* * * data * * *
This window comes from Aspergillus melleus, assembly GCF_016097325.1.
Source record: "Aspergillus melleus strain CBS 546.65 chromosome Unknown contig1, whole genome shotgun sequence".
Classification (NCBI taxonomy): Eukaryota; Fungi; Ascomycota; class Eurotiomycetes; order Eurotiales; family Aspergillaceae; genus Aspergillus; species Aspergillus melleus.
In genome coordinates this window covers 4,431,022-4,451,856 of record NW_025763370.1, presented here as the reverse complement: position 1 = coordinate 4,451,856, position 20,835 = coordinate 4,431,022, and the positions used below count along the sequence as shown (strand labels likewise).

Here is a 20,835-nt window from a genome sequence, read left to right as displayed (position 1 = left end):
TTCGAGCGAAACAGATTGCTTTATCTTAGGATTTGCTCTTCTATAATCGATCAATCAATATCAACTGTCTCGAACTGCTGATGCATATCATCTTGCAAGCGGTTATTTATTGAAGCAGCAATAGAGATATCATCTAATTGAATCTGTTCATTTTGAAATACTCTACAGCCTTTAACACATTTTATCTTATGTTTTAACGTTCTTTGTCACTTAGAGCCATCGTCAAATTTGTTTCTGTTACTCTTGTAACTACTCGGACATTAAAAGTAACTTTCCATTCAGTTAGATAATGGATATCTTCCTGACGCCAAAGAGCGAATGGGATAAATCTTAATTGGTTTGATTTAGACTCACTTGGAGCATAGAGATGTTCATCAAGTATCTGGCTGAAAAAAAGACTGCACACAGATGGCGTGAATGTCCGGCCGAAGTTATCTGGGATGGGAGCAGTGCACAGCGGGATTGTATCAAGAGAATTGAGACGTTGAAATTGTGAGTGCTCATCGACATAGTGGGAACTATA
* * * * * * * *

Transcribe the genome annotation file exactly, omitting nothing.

This window comes from Aspergillus melleus, assembly GCF_016097325.1.
Source record: "Aspergillus melleus strain CBS 546.65 chromosome Unknown contig1, whole genome shotgun sequence".
Classification (NCBI taxonomy): Eukaryota; Fungi; Ascomycota; class Eurotiomycetes; order Eurotiales; family Aspergillaceae; genus Aspergillus; species Aspergillus melleus.
In genome coordinates this window covers 4,431,022-4,451,856 of record NW_025763370.1, presented here as the reverse complement: position 1 = coordinate 4,451,856, position 20,835 = coordinate 4,431,022, and the positions used below count along the sequence as shown (strand labels likewise).

Here is a 20,835-nt window from a genome sequence, read left to right as displayed (position 1 = left end):
TTCGAGCGAAACAGATTGCTTTATCTTAGGATTTGCTCTTCTATAATCGATCAATCAATATCAACTGTCTCGAACTGCTGATGCATATCATCTTGCAAGCGGTTATTTATTGAAGCAGCAATAGAGATATCATCTAATTGAATCTGTTCATTTTGAAATACTCTACAGCCTTTAACACATTTTATCTTATGTTTTAACGTTCTTTGTCACTTAGAGCCATCGTCAAATTTGTTTCTGTTACTCTTGTAACTACTCGGACATTAAAAGTAACTTTCCATTCAGTTAGATAATGGATATCTTCCTGACGCCAAAGAGCGAATGGGATAAATCTTAATTGGTTTGATTTAGACTCACTTGGAGCATAGAGATGTTCATCAAGTATCTGGCTGAAAAAAAGACTGCACACAGATGGCGTGAATGTCCGGCCGAAGTTATCTGGGATGGGAGCAGTGCACAGCGGGATTGTATCAAGAGAATTGAGACGTTGAAATTGTGAGTGCTCATCGACATAGTGGGAACTATA